Keeping Score

Ominous Signs: Track Conditions Questioned Before Wheldon’s Death

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Drivers complete five memorial laps in honor of Dan Wheldon at the Las Vegas Motor Speedway

One of the saddest, most jarring aspects of the 15-car accident that took the life of reigning Indy 500 champ Dan Wheldon on Sunday: before the race, some drivers saw bad things coming.

Remarks on IndyCar’s own website, posted on Oct. 16, were particularly ominous. An article said the season finale at the Las Vegas Motor Speedway “could be the wildest race of the season.” The story, headlined “Hot Spots on hot Las Vegas Track,” noted that “while a hot spot is generally one portion of the racetrack, at Las Vegas it’s the entire race course.” Said James Hincliffe, a rookie driver: “The hot spot is every inch of the 1.5 miles. It’s such a grippy track. A place like Kentucky there are bumps and the cars move around a little bit. Here, they aren’t doing that and we are race car drivers and will take every inch that we are given and you have just eliminated all the margin. The racing is so close and when something goes wrong it can really go wrong.”

Another driver, Ryan Hunter-Reay, echoed Hincliffe’s observation. “Hot spots here are every corner, every lap the whole time,” he said. “All it takes is one mistake by one driver and it could be huge consequences. This should be a nail-biter for the fans and it’s going to be insane for the drivers.”

(PHOTOS: Dan Wheldon Dies in Fiery Crash)

Among the other more pointed remarks by drivers, before and after the accident:

“More than any other track we go to, this track is like an engine dyno,” said Will Power on IndyCar.com. Power’s car, like Wheldon’s, went airborne during the crash (Power complained of upper back pain after the accident, but was released from a hospital Sunday night). “I’ll have to have a mistake-free day,” Power said. “The action will be everywhere. It’s going to be a very tightly-packed race, more than any one we’ve done over the years.”

“You can run anywhere,” said Paul Tracy on IndyCar.com. “You can run against the wall,” said Tracy. “You are going to see 3 1/2 wide racing here. It’s going to be a wild race  … There is the potential for a big wreck so we hope to stay out of that.”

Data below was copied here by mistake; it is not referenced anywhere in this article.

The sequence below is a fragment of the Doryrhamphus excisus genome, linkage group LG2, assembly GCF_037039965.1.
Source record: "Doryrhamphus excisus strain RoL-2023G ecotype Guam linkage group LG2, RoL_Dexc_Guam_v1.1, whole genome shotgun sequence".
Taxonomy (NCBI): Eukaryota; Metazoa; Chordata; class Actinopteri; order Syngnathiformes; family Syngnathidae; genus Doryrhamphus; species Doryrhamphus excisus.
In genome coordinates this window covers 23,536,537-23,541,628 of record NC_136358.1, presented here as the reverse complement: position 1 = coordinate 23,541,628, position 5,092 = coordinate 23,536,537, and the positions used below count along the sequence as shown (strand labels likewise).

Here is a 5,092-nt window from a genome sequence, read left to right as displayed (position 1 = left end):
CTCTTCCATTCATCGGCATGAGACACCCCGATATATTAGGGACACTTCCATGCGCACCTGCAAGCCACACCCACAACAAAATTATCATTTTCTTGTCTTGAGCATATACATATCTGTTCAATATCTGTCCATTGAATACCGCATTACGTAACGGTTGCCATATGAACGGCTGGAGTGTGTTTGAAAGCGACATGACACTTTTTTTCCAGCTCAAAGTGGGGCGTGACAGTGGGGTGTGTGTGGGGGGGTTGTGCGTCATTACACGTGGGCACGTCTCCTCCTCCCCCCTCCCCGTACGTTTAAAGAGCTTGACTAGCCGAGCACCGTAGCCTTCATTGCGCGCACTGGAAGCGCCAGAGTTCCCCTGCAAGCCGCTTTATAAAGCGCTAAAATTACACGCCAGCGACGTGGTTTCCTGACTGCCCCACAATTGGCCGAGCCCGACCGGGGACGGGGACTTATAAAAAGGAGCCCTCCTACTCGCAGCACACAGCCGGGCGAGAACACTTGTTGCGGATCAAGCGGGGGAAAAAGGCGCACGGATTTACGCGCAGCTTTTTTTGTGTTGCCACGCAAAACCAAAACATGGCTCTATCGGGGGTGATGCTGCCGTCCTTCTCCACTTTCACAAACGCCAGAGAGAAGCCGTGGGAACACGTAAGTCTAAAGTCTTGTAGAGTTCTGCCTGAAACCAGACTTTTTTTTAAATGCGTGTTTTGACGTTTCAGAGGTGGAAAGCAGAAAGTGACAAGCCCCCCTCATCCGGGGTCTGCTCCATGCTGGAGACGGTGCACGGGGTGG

“We all had a bad feeling about this place in particular just because of the high banking and how easy it was to go flat,” Oriol Servia said after the race, in a statement. “And if you give us the opportunity, we are drivers and we try to go to the front. We race each other hard because that’s what we do. We knew it could happen, but it’s just really sad.”

“It was just a chain reaction, and everybody slowed down, got bunched up again and there were more crashes that started behind it,” said Scott Dixon, who won the 2008 Indy 500, after the race, according to SI.com. “It’s unfortunate because everybody knew it was going to happen. You could see from Lap 2 people were driving nuts. It doesn’t even matter the speeds — you can’t touch with these cars.”

“We have too much grip for these cars because it’s just too easy,” said Ryan Briscoe before the race, on IndyCar.com. “It’s going to be a wild race and it will be fractions of inches apart from each other the whole race. It’s going to be very intense.” Afterwards, Briscoe said on SI.com: “It was like driving through a war zone. We all predicted something like this would happen. It was inevitable. … These open-wheel cars, there is no room for error.”

In 2007, the Las Vegas Motor Speedway changed the banking of its turns, from 12 degrees to 20 degrees, which increased speeds on the track. As The St. Petersburg Times pointed out, in 2000 — the last time IndyCar raced in Las Vegas — Mark Dismore won the pole with a speed of 208.5 mph. This year, Tony Kanaan’s pole speed was 222 mph.

Also, the drivers said the surface is particularly smooth, which gives them more confidence to “go flat” – in other words, floor the accelerator. The track is also wide, inviting cars to race side-by-side, “three-wide and four-wide.” When cars are racing in close quarters, at high-speeds, any slip-up can put many drivers at risk.

On Sunday, the chaos unfolded after the cars of Hinchcliffe and Wade Cunningham made slight contact.  The field of 34 drivers was the largest of the IndyCar season. The Indianapolis 500 has 33 drivers, but they are spread out on a 2.5 mile track. The Las Vegas Motor Speedway is 1.5 miles long. The large field, and shorter track, inevitably leads to more crowding.

Dario Franchitti, who clinched his fourth IndyCar title on Sunday, cried uncontrollably before he and fellow drivers saluted Wheldon by driving five-laps around the Las Vegas track. Franchitti said on SI.com: “You know I love hard racing, but that to me is not really what it’s about. I said before we even tested here that this was not a suitable track for us, and we’ve seen it today. You can’t get away from anybody. There’s no way to differentiate yourself as a car or a driver. People get frustrated and go four-wide and you saw that happened.”

NewsFeed offered IndyCar officials and the Las Vegas Motor Speedway a chance to respond to the comments from drivers.  An IndyCar spokesperson said no officials are available to comment at this time. The Las Vegas Motor Speedway deferred comment to IndyCar.

Sean Gregory is a staff writer at TIME. Find him on Twitter at @seanmgregory. You can also continue the discussion on TIME’s Facebook page and on Twitter at @TIME.

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